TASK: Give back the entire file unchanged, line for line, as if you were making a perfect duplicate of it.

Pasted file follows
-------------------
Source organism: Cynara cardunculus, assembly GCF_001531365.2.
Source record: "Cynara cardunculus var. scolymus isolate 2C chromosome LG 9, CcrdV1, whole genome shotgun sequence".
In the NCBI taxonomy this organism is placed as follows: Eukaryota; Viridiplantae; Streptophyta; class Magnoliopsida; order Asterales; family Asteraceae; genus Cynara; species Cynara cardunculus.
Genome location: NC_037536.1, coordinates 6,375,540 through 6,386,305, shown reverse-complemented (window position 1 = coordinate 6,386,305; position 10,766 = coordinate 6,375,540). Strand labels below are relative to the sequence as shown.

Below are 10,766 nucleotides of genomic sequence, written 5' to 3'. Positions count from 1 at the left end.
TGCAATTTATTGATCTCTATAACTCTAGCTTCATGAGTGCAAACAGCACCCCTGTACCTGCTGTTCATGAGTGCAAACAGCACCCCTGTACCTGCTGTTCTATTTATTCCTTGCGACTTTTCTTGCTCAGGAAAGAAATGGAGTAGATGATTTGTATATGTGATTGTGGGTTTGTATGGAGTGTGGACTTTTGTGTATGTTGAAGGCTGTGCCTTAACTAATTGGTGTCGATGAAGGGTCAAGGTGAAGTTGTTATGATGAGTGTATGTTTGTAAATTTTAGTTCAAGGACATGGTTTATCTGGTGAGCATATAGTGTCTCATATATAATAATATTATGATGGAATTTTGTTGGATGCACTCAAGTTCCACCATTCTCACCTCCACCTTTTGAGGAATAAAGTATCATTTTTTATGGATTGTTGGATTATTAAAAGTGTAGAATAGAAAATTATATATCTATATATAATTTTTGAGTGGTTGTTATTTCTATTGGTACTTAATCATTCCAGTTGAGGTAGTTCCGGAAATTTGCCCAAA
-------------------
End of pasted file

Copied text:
Source organism: Cynara cardunculus, assembly GCF_001531365.2.
Source record: "Cynara cardunculus var. scolymus isolate 2C chromosome LG 9, CcrdV1, whole genome shotgun sequence".
In the NCBI taxonomy this organism is placed as follows: Eukaryota; Viridiplantae; Streptophyta; class Magnoliopsida; order Asterales; family Asteraceae; genus Cynara; species Cynara cardunculus.
Genome location: NC_037536.1, coordinates 6,375,540 through 6,386,305, shown reverse-complemented (window position 1 = coordinate 6,386,305; position 10,766 = coordinate 6,375,540). Strand labels below are relative to the sequence as shown.

Below are 10,766 nucleotides of genomic sequence, written 5' to 3'. Positions count from 1 at the left end.
TGCAATTTATTGATCTCTATAACTCTAGCTTCATGAGTGCAAACAGCACCCCTGTACCTGCTGTTCATGAGTGCAAACAGCACCCCTGTACCTGCTGTTCTATTTATTCCTTGCGACTTTTCTTGCTCAGGAAAGAAATGGAGTAGATGATTTGTATATGTGATTGTGGGTTTGTATGGAGTGTGGACTTTTGTGTATGTTGAAGGCTGTGCCTTAACTAATTGGTGTCGATGAAGGGTCAAGGTGAAGTTGTTATGATGAGTGTATGTTTGTAAATTTTAGTTCAAGGACATGGTTTATCTGGTGAGCATATAGTGTCTCATATATAATAATATTATGATGGAATTTTGTTGGATGCACTCAAGTTCCACCATTCTCACCTCCACCTTTTGAGGAATAAAGTATCATTTTTTATGGATTGTTGGATTATTAAAAGTGTAGAATAGAAAATTATATATCTATATATAATTTTTGAGTGGTTGTTATTTCTATTGGTACTTAATCATTCCAGTTGAGGTAGTTCCGGAAATTTGCCCAAA